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Ming says: When you reduce fruit and vegetable juices, they become more intensely themselves. Treated that way, they're perfect flavoring bases; witness this syrup made from reduced carrot juice and smoky-hot chipotle in adobo. I fell in love with that seasoning when I cooked in Santa Fe; here, it complements the reduction's sweetness beautifully, making the syrup a very tasty, as well as useful, ingredient.
This makes a great sauce for most seafood, particularly for cod, bass, scallops, and lobster.
Drizzle the syrup over vegetable medleys; it adds a hint of sweetness and "marries" all the flavors.
For extra flavor, use the syrup to encircle servings of seafood risotto.... Read more.
In a large non-reactive saucepan, bring the carrot juice to a gentle simmer over low heat.
Reduce the juice until all the liquid is evaporated, leaving a wet residue, about 45 minutes.
With a heat-resistant rubber spatula, scrape the residue from the pan and transfer it to a blender.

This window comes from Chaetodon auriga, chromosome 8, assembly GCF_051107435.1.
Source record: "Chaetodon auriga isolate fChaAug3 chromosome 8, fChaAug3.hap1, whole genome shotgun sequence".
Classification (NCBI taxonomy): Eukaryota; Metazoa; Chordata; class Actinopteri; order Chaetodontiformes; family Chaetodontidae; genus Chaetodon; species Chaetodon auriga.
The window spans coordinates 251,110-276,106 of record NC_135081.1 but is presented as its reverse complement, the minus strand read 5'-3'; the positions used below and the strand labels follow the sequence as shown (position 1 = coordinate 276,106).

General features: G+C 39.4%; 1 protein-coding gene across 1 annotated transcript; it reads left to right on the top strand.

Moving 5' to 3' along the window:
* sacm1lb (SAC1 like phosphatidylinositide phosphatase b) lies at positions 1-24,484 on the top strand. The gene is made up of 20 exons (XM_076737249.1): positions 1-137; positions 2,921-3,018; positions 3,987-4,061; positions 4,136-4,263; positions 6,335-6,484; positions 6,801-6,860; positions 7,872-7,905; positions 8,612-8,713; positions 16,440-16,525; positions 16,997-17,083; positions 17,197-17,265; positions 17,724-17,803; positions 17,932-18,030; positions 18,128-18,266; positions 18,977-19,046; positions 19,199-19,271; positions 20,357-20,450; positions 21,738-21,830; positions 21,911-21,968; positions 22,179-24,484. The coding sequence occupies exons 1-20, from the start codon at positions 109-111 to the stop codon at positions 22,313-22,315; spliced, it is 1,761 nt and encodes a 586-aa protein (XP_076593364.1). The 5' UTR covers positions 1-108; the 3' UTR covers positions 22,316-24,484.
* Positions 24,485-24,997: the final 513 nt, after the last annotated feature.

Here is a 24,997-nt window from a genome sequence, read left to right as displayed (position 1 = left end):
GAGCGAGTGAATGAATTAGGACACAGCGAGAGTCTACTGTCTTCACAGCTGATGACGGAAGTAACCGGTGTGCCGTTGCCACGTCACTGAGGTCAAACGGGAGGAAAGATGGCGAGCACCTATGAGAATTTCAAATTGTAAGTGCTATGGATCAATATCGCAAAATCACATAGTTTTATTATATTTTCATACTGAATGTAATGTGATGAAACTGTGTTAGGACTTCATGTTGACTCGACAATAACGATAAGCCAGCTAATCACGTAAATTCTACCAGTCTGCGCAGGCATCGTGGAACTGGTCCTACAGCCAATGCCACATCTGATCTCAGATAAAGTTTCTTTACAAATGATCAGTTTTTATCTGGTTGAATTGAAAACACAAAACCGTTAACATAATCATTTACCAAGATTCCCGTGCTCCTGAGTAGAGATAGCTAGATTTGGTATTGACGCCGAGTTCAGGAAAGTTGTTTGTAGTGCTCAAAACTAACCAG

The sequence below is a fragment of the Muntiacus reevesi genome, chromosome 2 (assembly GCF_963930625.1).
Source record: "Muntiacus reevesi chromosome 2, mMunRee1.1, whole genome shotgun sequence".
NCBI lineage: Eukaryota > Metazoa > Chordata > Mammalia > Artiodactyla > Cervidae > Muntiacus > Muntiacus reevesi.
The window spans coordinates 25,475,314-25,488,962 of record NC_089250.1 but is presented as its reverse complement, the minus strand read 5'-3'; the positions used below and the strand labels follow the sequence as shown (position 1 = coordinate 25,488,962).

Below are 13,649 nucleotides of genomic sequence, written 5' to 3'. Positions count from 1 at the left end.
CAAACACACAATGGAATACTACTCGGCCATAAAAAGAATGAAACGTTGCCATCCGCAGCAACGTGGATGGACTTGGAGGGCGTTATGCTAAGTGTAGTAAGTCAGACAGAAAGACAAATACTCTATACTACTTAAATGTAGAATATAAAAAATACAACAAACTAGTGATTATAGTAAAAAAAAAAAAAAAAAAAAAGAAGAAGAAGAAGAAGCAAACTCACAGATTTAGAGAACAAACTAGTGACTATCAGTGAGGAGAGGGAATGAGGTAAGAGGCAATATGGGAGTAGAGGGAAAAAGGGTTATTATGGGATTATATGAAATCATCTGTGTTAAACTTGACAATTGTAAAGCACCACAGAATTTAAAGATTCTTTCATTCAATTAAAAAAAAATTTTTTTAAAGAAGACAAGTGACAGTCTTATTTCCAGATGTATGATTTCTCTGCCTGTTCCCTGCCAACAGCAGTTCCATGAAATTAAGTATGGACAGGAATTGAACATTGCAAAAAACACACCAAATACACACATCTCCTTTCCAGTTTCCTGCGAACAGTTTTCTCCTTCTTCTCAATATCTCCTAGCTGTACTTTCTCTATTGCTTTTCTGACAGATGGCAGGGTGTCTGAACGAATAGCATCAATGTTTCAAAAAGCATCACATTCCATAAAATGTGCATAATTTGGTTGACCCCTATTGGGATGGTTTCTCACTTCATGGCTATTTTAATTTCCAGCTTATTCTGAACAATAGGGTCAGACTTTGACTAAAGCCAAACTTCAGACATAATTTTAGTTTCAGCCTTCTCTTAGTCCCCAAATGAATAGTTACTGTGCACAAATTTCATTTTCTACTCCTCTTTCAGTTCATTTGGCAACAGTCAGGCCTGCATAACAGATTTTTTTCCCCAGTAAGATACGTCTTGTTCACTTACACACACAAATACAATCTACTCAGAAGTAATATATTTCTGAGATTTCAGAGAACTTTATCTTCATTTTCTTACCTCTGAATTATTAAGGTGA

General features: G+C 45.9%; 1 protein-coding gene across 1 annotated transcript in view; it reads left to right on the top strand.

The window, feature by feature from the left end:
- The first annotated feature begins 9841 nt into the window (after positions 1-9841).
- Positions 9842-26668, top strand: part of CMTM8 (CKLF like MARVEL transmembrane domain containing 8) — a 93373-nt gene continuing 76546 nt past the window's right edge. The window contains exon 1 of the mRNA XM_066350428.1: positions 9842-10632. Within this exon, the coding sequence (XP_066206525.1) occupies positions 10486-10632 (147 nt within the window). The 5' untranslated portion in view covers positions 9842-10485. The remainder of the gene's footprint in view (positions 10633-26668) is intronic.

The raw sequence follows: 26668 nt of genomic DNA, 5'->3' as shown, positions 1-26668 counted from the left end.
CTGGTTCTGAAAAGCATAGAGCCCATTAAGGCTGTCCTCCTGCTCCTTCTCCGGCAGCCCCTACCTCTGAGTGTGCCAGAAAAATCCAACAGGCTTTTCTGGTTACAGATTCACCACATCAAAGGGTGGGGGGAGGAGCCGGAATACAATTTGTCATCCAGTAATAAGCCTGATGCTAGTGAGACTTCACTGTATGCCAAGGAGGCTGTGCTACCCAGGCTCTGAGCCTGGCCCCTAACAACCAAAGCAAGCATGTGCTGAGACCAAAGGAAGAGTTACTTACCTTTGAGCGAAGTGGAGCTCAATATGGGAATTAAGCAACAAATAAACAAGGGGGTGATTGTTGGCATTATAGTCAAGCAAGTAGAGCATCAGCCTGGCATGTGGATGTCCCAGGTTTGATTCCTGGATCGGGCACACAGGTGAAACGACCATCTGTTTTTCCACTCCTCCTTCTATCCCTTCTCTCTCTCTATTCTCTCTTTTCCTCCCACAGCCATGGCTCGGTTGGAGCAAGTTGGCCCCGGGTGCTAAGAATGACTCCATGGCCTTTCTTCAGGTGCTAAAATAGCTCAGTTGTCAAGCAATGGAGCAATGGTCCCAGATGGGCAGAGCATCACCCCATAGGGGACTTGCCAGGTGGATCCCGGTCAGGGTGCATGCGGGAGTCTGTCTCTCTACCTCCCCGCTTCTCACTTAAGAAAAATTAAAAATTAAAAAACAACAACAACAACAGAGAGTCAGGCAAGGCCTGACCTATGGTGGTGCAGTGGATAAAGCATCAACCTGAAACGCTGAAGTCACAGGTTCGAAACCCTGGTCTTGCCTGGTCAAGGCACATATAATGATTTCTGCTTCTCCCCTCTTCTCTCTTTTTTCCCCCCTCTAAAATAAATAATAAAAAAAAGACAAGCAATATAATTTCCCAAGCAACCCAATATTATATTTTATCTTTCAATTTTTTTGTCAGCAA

Add the chipotle in adobo, and blend at high speed.
With the machine running, drizzle in the oil very slowly at first until the mixture is emulsified, then add the oil more quickly to prevent the sauce from breaking.
Season with salt and pepper.
Use or store. Lasts 2 weeks, refrigerated.
Juicing fresh carrots with a juicer is best, but the store-bought juice works well, too.
To ensure the syrup doesn't separate, add the oil to the blender very slowly at first. As soon as thickening occurs, add the oil more quickly. (The initial slow addition allows the mixture to combine; the faster addition prevents the mixture from getting too hot, which can cause it to separate.)
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